Over the last couple of decades, the importance of transmission capacity for telecommunications has grown. Enough upgraded, it can be used for both telephony, data transmission, cable TV, provision of movies, and a number of other services. For the provision of all these services, it is absolutely essential to have access to a transmission medium. The existing networks are often built up protected by a legal or de facto monopoly and have only recently been opened for competition. But the former monopolists can maintain a dominant position using their control of these networks. A well-known concept in competition law is the doctrine about ''essential facilities''. An essential facility is a facility, equipment or infrastructure which is controlled by a dominant undertaking and is absolutely necessary for competitors for being able to provide their services. The origin of the doctrine is found in the US, and one of the most quoted tests for an essential facility is given in the American case MCI v. AT&amp&semicT from 1983. According to the court, four elements must be established for applying the doctrine: 1. the essential facility is controlled by a monopolist&semic 2. the essential facility can not practically or reasonably be duplicated by the competitor&semic 3. the competitor is denied to use the facility&semic and 4. the owner could have provided access to the facility. In EC law, there have been a number of cases regarding inter alia harbours and programme listings necessary for the publishing of a TV guide. In two European cases from 1998, European Night Services (CFI) and Bronner (ECJ), the courts did not apply the doctrine since they did not find the facilities unduplicable. In the latter case, the Court found that there were alternatives, ''even though they may be less advantageous''. In both US and the EC, telecommunications laws have been developed towards competition and deregulation. The backgrounds are however different&semic in the US, AT&amp&semicT had a regulated private monopoly, while the European telecom sector was characterized by public monopolies, often with both regulatory and service functions. The breakthrough for competition in the US was the division of AT&amp&semicT after an agreement in an antitrust case in 1982. AT&amp&semicT's local exchange carriers (BOCs), were separated from AT&amp&semicT and were prohibited from providing long-distance services. To promote competition in the local services as well, the Telecommunications Act of 1996 requires local exchange carriers to inter alia afford access to some parts of their networks to competitors. If the local exchange carrier is an ''incumbent local exchange carrier'', it also has to negotiate in good faith with those carriers which want interconnection, provide interconnection ''at any technically feasible point'', and provide non-discriminatory access to network elements on an unbundled basis. In a number of directives from the middle of the 1980s up to the present, the EC member states have been required to abolish all special or exclusive rights in the telecom sector. In almost all member states, full competition was introduced in 1998. Since the enactment of the Telecommunications Act in 1993, Sweden has been further on the road towards an open market compared to most European countries. This lead seems now to have been obliterated. There are two main opportunities to get transmission access&semic interconnection and by constructing a network of leased or owned lines. Interconnection means the physical and logical linking of networks which makes it possible to communicate with subscribers of another network. Under European law, telecommunications organizations have a right and an obligation to interconnect with each other. When constructing a network, the bottleneck is the local access network. There are a number of more or less advantageous alternatives to the traditional telecommunications network, the most suitable one is probably the cable TV network. In a directive from 1999, the Commission requires that cable TV networks and telecommunications network owned by a single operator are separate legal entities. The other main alternative for a competitive service provider is to lease the connections from the local switch to the customer and thus take over that customer. In September 1999, the Post and Telecom Agency handed over a proposal for new legislation in Sweden which would require Telia AB to lease out these local connections to rates based on costs. The Commission has in a notice clarified how it intends to apply the competition rules in the telecom sector. It considers that the concept of essential facilities will be of relevance, and notes that alternative networks like cable TV networks are not satisfactory alternatives yet. When establishing that an undertaking has a dominant position, the relevant market must be defined. With a very narrow market definition, ''provision of services to Mr X'', smaller network operators would also be required to give access to their networks. For the customer, there are reasons for that market definition. He could otherwise only subscribe to the network connected to his house. The Commission's statement that cable TV networks are not satisfactory alternatives yet is not in accordance with the Court's ruling in Bronner. Cable TV networks are already used for telephony services, They may be less advantageous for the competitor, but so were Bronner's alternatives as well. It is in the interest of the whole society that transmission capacity is constructed. It is therefore important that the legislation regarding the use of connections promote investments in new such infrastructure. It is necessary with special rules giving access to the former monopolists' networks on rates based on costs to promote competition, but in the long run it must be possible to make a profit on investments in transmission capacity. Otherwise it will not be built. (Less)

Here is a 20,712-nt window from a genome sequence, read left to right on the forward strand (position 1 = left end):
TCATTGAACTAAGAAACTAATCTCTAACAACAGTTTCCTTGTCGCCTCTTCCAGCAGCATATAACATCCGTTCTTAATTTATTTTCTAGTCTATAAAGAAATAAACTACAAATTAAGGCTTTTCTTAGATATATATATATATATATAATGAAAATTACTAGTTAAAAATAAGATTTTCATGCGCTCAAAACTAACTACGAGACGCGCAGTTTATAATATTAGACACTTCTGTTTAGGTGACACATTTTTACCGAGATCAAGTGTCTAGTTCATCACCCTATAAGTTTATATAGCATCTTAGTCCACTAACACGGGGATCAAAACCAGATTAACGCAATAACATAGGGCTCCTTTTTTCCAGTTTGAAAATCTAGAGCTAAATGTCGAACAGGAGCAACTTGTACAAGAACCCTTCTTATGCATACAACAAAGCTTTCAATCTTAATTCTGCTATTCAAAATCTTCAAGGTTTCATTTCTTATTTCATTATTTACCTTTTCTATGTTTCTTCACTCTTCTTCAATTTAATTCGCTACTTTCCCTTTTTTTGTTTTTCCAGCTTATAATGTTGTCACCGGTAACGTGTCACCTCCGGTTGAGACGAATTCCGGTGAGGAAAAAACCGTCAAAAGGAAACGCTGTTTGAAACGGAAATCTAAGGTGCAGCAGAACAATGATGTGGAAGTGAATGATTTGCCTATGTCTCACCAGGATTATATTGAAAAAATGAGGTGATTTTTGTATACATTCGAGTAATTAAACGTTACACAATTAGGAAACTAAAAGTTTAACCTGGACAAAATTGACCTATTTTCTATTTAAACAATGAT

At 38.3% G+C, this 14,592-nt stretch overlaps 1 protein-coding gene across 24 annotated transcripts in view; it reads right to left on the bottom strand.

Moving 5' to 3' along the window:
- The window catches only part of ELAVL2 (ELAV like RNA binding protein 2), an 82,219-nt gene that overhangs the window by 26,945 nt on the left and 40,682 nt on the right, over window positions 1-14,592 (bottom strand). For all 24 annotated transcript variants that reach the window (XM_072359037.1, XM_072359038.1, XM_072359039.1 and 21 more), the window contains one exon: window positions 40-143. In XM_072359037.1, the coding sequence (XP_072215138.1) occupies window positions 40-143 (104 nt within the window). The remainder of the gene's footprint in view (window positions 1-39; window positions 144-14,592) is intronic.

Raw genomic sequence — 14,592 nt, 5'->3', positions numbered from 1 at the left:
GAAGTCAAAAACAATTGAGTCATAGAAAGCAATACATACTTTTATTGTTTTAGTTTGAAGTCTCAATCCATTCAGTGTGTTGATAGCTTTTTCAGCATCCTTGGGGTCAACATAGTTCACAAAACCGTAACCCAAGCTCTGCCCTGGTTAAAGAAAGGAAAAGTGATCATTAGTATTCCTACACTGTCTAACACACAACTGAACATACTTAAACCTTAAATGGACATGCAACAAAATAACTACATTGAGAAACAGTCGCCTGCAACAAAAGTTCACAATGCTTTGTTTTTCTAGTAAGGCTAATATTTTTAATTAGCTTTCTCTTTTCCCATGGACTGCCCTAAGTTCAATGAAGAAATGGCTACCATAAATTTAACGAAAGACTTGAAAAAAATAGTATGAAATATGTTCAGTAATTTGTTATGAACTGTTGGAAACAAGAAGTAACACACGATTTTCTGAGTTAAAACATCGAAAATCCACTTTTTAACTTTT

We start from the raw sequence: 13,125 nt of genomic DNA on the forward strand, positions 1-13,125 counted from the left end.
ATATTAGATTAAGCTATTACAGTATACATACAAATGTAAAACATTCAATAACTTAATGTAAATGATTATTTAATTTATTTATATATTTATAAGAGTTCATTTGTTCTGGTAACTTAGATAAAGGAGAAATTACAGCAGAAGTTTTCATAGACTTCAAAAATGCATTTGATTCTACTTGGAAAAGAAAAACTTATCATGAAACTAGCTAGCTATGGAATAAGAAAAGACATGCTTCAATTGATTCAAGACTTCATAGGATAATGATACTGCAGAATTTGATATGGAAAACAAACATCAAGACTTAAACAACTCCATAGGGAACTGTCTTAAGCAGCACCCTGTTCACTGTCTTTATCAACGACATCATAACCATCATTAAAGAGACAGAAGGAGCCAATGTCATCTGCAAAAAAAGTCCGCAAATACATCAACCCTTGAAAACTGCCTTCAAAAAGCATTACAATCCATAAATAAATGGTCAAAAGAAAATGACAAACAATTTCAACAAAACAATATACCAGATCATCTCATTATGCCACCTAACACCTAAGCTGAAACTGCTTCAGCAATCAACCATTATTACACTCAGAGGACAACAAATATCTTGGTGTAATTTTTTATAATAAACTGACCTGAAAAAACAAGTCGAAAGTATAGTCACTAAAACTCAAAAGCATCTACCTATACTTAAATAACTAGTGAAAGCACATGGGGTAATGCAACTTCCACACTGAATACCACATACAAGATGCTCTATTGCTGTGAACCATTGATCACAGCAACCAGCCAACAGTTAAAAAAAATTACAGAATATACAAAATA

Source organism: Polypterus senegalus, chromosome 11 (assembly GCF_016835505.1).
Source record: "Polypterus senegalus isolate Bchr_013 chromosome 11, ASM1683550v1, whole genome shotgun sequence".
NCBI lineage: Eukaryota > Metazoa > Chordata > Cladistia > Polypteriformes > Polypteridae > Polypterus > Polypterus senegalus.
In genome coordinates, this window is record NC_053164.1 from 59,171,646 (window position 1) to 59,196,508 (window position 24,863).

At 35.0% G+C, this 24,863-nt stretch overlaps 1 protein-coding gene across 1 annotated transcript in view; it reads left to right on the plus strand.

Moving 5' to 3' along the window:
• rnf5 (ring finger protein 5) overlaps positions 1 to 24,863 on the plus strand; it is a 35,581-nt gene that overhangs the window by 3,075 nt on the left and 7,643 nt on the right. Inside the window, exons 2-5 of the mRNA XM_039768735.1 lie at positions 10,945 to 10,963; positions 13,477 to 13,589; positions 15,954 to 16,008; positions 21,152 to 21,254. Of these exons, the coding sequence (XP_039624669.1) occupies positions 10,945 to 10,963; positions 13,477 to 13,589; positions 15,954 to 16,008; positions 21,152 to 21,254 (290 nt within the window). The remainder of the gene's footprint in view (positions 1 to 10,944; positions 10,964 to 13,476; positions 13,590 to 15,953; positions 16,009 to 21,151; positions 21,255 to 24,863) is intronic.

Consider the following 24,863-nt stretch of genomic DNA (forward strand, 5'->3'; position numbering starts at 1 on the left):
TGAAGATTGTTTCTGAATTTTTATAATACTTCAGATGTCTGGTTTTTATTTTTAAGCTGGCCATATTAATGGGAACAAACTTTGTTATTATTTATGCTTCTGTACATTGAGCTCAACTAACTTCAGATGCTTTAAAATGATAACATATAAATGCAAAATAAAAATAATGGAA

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author